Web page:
Before too long, maybe even next week, I’m going to write a 15K story that is linked to Cassie and Flint Hamilton of my Fury Falls Inn series, which you may know is set in 1821 north Alabama. This currently untitled story will be included in a Rescued Hearts anthology along with 10-11 others that will release next fall, to benefit Hidden Acres Animal Sanctuary in Georgia. I’ve been doing the research, reading and interviewing falconers in Alabama, about Harris Hawks which are the featured rescued animal in my story. I’ve chosen a raptor because of Cassie’s familiar, Allegro, being a Merlin falcon. It seems fitting that her descendants would carry on her love of raptors.
The story will be set in the present day but featuring descendants of Cassie and Flint. Which got me pondering how many generations would there be between 1821 and today.
Now I love doing genealogy research and building my family tree on Ancestry.com as well as making timelines in a document so I have ready access to the information without having to seek it out again. So when I wanted to determine the number of generations, I went to my tree and counted back in my own ancestry. For my family, it would be something like 5 generations, which told me the relationship of the present-day character, too. Flint Hamilton would be this character’s great-great-grandfather. But wait! There’s more!
A spin off to my musings along this line is the advertising statement I’ve heard all of my life. Something like “Such-and-such company has served the community for generations.” It got me wondering about how you equate a span of years to a group of people. Mainly because in my family, among my siblings, there are 12 years between when my oldest brother was born and when I was born. So even our single generation of siblings spans 12 years. Not every family has 5 children, of course, so how does one compute the number of years associated with one generation?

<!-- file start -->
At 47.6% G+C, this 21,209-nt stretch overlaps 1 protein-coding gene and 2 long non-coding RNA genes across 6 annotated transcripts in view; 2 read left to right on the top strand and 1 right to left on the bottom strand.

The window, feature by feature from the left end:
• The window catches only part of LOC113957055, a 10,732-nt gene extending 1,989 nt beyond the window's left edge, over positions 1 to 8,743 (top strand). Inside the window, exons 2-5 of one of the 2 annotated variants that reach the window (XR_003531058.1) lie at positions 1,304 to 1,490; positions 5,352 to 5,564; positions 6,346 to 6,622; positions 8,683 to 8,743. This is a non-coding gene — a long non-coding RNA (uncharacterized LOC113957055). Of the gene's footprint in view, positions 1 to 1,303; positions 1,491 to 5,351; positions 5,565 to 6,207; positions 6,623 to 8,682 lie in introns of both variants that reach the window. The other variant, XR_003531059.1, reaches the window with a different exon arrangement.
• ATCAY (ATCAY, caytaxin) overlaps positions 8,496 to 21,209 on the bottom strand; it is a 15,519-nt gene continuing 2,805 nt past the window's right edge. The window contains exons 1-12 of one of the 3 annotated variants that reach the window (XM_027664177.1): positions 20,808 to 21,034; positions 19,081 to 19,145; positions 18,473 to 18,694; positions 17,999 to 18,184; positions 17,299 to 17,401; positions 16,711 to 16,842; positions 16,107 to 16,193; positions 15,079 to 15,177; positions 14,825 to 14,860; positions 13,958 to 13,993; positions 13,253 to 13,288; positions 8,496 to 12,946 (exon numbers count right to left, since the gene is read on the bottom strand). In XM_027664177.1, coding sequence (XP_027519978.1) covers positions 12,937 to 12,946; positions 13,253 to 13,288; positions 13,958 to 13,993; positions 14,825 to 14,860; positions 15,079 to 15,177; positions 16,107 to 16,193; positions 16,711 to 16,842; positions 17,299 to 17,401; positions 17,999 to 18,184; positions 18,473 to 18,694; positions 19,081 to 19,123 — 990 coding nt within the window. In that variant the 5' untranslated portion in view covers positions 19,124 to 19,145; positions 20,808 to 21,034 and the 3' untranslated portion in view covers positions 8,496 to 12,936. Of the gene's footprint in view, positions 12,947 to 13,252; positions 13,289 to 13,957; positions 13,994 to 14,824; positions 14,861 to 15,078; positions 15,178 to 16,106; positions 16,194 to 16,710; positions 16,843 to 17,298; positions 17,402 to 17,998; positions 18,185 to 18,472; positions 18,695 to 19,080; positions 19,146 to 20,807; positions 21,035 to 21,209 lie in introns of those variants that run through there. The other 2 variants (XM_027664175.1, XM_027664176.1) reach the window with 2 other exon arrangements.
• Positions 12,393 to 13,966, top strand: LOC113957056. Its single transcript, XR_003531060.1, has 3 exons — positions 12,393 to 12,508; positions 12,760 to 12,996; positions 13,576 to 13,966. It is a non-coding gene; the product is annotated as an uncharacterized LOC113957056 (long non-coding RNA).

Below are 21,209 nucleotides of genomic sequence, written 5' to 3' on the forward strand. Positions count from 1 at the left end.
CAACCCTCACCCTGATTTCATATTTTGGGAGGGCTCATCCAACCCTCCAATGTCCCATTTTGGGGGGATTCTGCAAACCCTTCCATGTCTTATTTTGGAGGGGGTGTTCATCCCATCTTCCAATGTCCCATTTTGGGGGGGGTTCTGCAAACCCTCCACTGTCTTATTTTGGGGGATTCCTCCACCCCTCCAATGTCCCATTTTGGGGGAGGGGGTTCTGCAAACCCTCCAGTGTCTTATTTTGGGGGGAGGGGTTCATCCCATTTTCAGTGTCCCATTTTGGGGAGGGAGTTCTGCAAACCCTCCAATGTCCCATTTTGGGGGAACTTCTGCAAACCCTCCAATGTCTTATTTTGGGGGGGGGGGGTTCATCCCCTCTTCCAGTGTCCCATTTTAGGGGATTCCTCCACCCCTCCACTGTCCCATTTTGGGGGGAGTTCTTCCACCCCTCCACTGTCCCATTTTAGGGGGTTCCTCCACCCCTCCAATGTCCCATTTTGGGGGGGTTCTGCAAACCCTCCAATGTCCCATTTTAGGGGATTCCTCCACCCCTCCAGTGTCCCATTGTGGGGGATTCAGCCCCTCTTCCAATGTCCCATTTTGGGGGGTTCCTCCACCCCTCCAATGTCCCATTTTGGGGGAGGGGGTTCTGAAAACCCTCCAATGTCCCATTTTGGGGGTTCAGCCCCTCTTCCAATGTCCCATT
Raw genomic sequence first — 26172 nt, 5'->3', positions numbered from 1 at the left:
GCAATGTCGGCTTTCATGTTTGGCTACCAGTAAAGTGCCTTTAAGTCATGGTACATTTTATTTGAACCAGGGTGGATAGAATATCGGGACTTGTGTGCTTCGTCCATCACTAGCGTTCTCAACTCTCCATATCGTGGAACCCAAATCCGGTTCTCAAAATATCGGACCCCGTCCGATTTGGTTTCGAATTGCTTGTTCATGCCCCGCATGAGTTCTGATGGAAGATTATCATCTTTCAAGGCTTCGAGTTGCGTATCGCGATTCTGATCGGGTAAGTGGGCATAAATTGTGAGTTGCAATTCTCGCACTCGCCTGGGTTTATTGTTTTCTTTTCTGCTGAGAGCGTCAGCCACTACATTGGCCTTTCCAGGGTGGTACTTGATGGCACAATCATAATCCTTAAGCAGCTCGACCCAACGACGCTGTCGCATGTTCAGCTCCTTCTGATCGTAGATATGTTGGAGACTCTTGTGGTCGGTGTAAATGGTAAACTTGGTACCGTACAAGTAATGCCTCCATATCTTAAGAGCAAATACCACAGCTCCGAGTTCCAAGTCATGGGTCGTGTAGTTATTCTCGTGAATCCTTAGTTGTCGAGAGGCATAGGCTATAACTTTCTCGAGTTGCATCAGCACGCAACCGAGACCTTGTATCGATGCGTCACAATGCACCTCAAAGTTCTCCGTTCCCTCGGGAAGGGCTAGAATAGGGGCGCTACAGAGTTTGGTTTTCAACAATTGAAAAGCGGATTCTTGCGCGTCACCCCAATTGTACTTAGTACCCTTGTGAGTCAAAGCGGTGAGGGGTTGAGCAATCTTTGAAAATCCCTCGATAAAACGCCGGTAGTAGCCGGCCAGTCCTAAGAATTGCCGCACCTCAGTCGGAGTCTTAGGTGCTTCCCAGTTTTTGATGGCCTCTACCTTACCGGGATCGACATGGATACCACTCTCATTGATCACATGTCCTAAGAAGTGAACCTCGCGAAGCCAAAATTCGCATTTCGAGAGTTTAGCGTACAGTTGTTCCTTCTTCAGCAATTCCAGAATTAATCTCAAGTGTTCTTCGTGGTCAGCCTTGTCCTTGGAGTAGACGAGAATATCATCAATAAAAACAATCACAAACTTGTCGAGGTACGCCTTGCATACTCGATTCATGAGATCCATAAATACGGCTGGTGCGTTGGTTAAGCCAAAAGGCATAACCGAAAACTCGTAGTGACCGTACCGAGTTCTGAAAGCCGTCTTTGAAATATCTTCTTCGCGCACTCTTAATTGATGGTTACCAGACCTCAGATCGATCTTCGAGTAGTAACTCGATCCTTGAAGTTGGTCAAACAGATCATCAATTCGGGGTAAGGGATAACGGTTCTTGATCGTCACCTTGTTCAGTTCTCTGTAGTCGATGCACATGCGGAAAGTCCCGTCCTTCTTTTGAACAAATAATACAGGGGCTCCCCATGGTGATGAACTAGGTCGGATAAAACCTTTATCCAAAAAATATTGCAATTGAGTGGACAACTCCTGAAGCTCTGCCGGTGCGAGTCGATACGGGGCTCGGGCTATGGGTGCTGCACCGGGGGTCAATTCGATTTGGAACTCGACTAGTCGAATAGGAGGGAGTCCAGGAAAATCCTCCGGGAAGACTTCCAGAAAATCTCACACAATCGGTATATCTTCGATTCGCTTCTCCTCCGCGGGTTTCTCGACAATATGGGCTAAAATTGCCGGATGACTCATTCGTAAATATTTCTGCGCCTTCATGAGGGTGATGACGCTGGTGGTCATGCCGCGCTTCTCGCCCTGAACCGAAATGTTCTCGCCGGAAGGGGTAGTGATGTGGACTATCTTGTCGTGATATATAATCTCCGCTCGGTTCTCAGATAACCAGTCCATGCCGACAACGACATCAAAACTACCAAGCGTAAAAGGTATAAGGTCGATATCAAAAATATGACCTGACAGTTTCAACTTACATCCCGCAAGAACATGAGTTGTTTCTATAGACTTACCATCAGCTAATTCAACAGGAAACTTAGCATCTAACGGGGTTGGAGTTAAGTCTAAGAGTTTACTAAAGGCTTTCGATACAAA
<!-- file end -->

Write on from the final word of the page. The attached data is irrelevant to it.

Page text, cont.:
According to my handy OED (Oxford English Dictionary), “In reckoning historically by ‘generations’, the word is taken to mean the interval of time between the birth of the parents and that of their children, usually computed at thirty years, or three generations to a century.” So it’s averaged at 30 years per generation, which in my particular case works out exactly 30 years between when my parents were born and my oldest brother’s birth, which is ironic to me. But what the OED definition/explanation tells me is that I need to have 6 generations back, not 5, to be the typical span of time. So, Flint is now this character’s great-great-great-grandfather. I always knew Flint was a great man, but that’s a lot of greats!
The next step I need to do is identify the intervening generations of parents/grandparents in case I should ever want to write another story spinoff from that series. Hmm… Maybe I should make a family tree for Flint and Cassie’s descendants for fun and future reference. Probably just on paper though. I wouldn’t want anyone else using Ancestry.com to think they’re related to my fictional characters! Now where can I find a sheet of paper large enough to draw a family tree?
Thanks for reading!
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Fury Falls Inn in 1821 Alabama. A place for ghosts, witches, and magic. A place of secrets and hidden dangers.